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Documented forking paths in the Competitive Reaction Time Task

Screen Shot 2016-04-08 at 6.45.15 PM

Baruch Eitan writes:

This is some luscious garden of forking paths.

Indeed. Here’s what Malte Elson writes at the linked website:

The Competitive Reaction Time Task, sometimes also called the Taylor Aggression Paradigm (TAP), is one of the most commonly used tests to purportedly measure aggressive behavior in a laboratory environment. . . .

While the CRTT ostensibly measures how much unpleasant, or even harmful, noise a participant is willing to administer to a nonexistent confederate, that amount of noise can be extracted as a measure in myriad different ways using various combinations of volume and duration over one or more trials. There are currently 120 publications in which results are based on the CRTT, and they reported 147 different quantification strategies in total!

Elson continues:

This archive does not contain all variations of the CRTT, as some procedural differences are so substantial that their quantification strategies would be impossible to compare. . . . Given the number of different versions of the CRTT measure that can be extracted from its use in a study, it is very easy for a researcher to analyze several (or several dozen) versions of the CRTT outcome measures in a study, running hypothesis tests with one version of the measure after another until a version is found that produces the desired pattern of results. . . .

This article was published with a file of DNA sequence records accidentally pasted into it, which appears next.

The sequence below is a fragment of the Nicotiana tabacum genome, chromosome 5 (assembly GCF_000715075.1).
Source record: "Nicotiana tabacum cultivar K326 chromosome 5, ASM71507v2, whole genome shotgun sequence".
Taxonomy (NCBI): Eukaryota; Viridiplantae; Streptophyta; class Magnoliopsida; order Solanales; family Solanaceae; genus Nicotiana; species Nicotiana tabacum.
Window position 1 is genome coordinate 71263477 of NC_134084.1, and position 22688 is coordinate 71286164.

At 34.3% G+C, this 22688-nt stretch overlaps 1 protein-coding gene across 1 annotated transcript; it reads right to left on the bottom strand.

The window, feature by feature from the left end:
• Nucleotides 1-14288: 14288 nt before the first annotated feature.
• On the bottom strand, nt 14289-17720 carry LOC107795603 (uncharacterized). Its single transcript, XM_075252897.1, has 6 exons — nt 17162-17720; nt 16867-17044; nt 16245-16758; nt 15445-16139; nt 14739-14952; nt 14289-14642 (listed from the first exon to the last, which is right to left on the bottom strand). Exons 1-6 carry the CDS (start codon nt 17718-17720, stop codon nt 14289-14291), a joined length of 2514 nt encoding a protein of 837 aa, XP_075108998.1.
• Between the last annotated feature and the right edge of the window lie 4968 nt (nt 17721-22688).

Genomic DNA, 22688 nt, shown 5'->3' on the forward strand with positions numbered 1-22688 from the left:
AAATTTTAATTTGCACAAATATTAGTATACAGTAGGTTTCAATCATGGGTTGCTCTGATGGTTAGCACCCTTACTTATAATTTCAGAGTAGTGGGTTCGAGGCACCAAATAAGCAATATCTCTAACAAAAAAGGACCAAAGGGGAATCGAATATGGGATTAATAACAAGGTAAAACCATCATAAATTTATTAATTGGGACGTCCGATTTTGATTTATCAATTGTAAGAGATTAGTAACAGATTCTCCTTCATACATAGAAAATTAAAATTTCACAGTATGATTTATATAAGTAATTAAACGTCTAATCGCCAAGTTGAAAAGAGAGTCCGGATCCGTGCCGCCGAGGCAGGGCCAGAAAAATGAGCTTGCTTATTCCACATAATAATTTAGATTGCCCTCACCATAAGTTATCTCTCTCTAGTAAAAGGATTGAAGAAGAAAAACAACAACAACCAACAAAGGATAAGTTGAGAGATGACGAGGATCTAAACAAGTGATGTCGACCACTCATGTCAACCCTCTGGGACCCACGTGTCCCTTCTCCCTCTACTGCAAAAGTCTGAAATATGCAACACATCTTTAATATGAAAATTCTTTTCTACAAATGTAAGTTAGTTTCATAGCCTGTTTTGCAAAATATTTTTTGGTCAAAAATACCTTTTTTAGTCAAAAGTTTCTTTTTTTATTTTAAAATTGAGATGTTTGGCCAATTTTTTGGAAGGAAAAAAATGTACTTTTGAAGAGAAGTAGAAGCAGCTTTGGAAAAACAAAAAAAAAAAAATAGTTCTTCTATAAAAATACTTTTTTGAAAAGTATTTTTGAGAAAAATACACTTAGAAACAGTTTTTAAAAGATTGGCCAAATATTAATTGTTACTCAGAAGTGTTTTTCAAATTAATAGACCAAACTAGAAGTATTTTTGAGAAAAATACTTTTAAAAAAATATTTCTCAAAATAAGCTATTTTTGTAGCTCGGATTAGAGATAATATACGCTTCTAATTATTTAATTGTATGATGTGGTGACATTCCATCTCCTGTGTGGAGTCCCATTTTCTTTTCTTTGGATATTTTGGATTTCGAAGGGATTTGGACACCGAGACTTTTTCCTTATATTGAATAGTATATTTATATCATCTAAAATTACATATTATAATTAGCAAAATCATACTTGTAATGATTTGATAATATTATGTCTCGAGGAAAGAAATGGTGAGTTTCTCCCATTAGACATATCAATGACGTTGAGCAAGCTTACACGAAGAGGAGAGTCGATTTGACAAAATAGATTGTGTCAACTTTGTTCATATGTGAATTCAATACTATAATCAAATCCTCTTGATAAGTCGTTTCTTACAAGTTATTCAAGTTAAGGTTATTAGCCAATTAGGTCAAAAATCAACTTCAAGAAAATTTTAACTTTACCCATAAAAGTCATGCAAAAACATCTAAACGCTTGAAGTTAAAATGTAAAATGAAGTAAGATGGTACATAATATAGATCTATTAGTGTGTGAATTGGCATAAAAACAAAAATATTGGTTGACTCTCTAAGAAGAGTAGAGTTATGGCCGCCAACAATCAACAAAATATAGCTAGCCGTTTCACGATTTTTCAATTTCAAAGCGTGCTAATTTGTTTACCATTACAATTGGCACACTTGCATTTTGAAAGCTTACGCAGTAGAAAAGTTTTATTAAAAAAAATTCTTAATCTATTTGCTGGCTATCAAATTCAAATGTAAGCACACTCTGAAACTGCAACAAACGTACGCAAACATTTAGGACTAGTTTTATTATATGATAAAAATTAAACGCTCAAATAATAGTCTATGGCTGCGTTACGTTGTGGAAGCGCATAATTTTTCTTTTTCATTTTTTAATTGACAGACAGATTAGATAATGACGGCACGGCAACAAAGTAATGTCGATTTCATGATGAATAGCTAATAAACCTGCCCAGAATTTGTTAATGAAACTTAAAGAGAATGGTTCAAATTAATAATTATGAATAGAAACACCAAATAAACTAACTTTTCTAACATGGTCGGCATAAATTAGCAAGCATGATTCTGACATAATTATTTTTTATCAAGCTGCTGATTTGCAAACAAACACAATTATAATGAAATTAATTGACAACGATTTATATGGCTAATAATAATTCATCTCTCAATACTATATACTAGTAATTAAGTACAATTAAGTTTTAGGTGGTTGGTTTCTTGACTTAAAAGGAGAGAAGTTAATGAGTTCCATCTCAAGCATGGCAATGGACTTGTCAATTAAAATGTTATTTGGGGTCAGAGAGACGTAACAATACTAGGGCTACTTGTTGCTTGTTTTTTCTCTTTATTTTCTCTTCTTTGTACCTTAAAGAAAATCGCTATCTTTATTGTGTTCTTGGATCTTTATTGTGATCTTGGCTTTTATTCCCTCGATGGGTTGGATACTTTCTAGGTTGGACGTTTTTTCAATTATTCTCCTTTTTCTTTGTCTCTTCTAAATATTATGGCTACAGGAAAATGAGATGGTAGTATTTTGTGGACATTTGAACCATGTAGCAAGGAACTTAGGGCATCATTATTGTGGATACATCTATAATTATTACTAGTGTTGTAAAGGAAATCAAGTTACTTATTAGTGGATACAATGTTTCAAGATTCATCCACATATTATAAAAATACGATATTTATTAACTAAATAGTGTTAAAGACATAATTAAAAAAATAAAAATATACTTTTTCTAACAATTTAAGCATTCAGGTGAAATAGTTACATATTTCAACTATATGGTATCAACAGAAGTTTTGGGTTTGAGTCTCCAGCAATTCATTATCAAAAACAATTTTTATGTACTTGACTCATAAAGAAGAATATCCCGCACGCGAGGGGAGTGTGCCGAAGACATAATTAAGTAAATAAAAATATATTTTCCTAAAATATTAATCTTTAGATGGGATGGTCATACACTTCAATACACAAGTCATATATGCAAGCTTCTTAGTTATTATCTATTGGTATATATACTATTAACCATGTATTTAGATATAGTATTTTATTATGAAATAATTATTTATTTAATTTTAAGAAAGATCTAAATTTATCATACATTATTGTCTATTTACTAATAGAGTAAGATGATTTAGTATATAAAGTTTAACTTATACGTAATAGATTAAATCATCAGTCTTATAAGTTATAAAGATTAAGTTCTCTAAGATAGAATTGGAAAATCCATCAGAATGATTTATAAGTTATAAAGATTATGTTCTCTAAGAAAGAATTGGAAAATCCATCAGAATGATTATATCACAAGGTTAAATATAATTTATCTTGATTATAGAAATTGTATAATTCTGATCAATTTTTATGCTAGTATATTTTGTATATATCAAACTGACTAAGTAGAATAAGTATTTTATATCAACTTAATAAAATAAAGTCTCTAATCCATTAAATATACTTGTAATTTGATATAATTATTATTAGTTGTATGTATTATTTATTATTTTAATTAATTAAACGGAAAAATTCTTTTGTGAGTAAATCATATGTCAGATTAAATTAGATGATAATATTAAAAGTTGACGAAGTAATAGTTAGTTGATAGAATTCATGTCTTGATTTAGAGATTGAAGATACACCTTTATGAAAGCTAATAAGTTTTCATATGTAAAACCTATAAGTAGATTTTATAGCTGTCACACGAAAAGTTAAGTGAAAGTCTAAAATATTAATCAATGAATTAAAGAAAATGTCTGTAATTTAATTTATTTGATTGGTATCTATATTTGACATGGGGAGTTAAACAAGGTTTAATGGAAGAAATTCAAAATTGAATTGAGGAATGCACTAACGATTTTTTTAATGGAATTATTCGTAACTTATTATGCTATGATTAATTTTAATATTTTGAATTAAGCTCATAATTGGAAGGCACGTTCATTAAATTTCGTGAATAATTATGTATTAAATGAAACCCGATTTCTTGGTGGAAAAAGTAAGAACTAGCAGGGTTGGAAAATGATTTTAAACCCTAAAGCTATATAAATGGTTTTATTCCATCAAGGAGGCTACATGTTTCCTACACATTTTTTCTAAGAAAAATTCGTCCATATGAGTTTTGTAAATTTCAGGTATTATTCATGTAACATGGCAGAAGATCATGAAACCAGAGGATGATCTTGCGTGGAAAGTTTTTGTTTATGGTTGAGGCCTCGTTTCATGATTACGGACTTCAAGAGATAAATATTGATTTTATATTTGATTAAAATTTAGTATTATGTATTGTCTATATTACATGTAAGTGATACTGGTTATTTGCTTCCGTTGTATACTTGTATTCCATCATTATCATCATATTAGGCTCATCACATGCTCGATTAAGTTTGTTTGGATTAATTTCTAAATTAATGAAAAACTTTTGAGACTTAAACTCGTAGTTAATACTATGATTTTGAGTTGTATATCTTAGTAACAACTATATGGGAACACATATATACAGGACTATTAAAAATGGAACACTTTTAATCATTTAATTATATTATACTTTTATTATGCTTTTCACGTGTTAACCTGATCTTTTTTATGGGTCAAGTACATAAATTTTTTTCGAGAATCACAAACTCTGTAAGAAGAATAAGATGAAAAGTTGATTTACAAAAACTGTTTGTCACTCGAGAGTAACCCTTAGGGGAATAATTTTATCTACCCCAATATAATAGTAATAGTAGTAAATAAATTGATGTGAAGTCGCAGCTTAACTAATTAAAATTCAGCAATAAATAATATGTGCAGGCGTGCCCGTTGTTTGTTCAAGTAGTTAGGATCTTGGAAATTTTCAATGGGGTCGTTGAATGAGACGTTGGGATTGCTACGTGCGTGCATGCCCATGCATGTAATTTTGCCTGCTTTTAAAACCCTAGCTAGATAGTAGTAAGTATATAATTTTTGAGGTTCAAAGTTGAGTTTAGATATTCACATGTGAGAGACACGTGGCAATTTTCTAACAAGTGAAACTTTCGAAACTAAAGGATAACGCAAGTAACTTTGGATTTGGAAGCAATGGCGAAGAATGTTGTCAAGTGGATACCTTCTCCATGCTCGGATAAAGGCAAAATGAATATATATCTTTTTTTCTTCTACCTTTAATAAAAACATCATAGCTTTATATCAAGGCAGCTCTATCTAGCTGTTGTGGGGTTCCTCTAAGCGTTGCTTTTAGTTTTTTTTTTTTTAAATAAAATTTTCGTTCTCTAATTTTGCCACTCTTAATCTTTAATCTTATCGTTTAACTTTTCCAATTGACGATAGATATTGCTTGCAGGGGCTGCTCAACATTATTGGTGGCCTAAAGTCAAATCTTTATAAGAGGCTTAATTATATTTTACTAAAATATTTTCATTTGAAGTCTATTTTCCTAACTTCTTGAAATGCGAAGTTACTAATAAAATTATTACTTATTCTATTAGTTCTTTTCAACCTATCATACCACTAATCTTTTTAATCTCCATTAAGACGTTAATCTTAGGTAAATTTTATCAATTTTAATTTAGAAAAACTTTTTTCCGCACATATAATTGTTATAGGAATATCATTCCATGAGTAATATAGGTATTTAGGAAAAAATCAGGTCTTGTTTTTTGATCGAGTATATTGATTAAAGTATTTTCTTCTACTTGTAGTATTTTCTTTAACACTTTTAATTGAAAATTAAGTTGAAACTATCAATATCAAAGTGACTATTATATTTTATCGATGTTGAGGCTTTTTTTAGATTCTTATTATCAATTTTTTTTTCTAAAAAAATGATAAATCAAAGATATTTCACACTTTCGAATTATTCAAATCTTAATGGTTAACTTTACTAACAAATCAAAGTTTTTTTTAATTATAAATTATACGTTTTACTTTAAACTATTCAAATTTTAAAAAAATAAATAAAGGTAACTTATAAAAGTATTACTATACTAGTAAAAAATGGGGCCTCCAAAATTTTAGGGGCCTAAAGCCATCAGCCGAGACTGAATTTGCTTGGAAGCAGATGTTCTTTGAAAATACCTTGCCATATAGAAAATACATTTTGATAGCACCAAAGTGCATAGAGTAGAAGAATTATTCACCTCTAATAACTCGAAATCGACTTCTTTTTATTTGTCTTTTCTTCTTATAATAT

3 Comments

  1. jrkrideau says:

    That’s not even forking paths, it’s spaghetti junction!

    I cannot, immediately, see how you would establish a reliability measure let alone any kind of real validity measure though I see there are some attempts at construct validity. I am not sure they are all for the Competitive Reaction Time Task.

    I am reminded of the fMRI study on the dead salmon http://blogs.scientificamerican.com/scicurious-brain/ignobel-prize-in-neuroscience-the-dead-salmon-study/.

  2. “running hypothesis tests with one version of the measure after another until a version is found that produces the desired pattern of results. . . “

    Yikes! If only good science were so easy. Hopefully, this blog post might raise awareness that this type of analysis isn’t a selling point t of the CRTT.

    The fMRI link made me think of some of the articles of Arina K. Bones: http://www.projectimplicit.net/arina/

    Enjoy.

  3. Anon— says:

    I wish the font on that site were easier to read.

    On the other hand, maybe it made my reasoning about these issues better… http://statmodeling.stat.columbia.edu/2016/06/26/29449/

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